A $150 million budget cut will compel the Los Angeles Police Department, over the coming months, to move a total of 234 officers back into patrol, reduce desk hours at its stations, cut special deployments and stop staffing teams that cover homelessness issues, it was reported Saturday.

LAPD Chief Michel Moore told the Los Angeles Times the actions are a part of a broad reorganization geared to preserving patrol and community engagement functions.

A spokesperson from the department’s Media Relations Section could not be reached for further comment.

Moore told the Times the department will cut its air support, robbery and homicide and gang and narcotics units. The plans are in response to the City Council cutting the department’s multi-billion-dollar budget by $150 million, triggered by the widespread protests this summer and pandemic-driven fiscal crisis.

He also told the Times the $150-million budget cut forced the cutting of 350 sworn positions, reducing its ranks from about 10,110 sworn officers to an estimated 9,752 by March or April 2022. Many more civilian employees will also be lost.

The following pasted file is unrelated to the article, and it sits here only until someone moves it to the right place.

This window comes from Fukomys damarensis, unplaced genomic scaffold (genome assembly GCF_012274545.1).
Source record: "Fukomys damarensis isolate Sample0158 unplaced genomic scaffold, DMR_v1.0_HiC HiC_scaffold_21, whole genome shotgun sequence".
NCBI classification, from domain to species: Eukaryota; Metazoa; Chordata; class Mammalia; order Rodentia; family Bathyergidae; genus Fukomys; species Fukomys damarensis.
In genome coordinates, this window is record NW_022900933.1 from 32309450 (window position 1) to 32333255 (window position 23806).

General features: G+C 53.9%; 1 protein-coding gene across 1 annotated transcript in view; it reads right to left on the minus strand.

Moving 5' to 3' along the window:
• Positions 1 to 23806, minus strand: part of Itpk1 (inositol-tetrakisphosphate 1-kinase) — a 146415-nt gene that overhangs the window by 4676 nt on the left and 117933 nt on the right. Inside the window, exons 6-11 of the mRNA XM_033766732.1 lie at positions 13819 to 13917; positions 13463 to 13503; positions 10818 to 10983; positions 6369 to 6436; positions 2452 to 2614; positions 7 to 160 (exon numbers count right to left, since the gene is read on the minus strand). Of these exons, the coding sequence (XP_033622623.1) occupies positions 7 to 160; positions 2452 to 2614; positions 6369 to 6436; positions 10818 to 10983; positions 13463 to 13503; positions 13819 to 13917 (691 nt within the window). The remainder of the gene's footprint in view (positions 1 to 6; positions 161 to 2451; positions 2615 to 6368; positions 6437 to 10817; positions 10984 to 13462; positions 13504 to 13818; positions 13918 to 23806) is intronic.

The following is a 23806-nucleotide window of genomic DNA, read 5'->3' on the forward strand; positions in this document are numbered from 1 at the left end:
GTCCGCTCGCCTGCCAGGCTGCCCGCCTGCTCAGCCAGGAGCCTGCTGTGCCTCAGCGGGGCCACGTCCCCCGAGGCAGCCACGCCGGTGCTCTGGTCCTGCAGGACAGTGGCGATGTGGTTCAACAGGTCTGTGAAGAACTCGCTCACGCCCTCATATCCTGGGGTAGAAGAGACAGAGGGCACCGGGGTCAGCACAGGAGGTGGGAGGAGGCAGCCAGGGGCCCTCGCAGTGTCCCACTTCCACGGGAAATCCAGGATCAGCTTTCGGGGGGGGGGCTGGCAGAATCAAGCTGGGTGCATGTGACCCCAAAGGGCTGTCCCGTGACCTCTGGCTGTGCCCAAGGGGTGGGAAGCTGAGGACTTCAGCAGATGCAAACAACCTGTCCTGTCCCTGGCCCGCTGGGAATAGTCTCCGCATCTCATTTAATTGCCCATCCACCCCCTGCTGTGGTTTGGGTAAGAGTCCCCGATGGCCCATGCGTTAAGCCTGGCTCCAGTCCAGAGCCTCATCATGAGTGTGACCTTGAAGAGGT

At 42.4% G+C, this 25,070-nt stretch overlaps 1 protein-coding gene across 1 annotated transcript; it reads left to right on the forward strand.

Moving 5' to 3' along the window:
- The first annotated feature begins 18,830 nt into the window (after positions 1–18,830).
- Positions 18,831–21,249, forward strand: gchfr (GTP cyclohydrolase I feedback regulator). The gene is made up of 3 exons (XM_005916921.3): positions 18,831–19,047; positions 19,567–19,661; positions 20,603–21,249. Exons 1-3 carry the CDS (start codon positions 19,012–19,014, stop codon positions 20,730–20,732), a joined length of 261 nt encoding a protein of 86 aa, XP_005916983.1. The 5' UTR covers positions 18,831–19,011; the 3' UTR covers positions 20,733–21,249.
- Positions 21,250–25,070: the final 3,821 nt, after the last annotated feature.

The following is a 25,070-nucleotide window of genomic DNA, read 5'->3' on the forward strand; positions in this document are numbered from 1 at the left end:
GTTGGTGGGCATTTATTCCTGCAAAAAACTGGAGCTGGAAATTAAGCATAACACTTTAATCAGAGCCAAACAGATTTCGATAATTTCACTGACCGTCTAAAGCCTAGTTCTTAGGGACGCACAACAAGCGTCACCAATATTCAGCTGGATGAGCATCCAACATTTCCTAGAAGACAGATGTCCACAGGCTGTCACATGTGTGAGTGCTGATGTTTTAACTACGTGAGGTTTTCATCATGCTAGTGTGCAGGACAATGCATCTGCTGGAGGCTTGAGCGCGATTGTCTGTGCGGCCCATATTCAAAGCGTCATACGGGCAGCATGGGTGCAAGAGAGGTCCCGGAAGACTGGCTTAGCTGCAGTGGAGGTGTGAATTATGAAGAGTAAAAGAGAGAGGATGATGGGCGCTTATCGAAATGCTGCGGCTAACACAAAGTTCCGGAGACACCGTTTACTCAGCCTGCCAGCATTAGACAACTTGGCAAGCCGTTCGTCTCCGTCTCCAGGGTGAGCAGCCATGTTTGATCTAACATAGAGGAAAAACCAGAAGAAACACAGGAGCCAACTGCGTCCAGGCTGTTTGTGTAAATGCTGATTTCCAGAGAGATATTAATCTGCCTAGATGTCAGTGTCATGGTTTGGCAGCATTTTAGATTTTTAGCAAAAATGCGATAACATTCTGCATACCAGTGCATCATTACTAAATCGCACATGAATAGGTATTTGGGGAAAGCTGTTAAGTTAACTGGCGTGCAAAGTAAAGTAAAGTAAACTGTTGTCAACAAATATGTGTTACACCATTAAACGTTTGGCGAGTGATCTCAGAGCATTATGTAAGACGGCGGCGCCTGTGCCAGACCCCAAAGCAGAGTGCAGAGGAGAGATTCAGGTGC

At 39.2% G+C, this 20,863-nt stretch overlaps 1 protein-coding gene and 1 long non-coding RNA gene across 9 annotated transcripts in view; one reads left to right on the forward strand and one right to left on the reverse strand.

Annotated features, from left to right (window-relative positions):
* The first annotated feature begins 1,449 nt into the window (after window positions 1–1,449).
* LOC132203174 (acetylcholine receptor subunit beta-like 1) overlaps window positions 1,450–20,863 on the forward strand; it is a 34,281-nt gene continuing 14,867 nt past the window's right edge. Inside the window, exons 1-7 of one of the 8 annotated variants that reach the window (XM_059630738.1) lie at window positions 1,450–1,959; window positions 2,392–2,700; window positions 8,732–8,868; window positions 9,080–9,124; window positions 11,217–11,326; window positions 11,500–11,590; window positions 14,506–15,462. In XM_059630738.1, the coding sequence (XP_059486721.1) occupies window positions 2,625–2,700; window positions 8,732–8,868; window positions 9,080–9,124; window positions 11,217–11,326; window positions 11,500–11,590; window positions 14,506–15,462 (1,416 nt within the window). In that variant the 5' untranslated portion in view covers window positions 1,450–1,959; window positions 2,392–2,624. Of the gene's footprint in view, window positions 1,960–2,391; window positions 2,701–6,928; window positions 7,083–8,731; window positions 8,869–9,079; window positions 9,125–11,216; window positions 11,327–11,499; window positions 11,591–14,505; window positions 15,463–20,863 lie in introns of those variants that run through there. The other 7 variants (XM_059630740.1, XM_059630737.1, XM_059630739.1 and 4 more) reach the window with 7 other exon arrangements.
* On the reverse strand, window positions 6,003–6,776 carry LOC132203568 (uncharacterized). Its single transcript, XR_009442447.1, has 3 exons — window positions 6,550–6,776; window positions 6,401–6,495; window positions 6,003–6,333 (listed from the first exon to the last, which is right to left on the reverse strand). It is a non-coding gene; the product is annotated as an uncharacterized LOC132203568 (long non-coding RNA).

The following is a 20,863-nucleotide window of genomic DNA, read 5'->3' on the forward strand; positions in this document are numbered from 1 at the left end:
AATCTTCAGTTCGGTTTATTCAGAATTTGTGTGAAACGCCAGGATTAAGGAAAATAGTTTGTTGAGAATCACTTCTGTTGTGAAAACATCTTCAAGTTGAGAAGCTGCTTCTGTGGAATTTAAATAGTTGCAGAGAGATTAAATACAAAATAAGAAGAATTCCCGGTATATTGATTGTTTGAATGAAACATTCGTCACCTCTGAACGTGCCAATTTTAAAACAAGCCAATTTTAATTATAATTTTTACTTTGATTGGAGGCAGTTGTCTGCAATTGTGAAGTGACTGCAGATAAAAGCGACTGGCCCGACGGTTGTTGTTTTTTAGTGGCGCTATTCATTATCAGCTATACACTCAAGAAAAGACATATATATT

The reductions will come through retirements, not from closing out vacant positions, meaning they are ”a true cutback” in force and not simply “phantom vacancies” remaining unfilled, Moore told the Times.


By Arlene Huff

Arlene Huff is the founding member of Golden State Online. Before that She was a general assignment reporter. A native Californian, she graduated from the University of California with a degree in medical anthropology and global health. She currently lives in Los Angeles.

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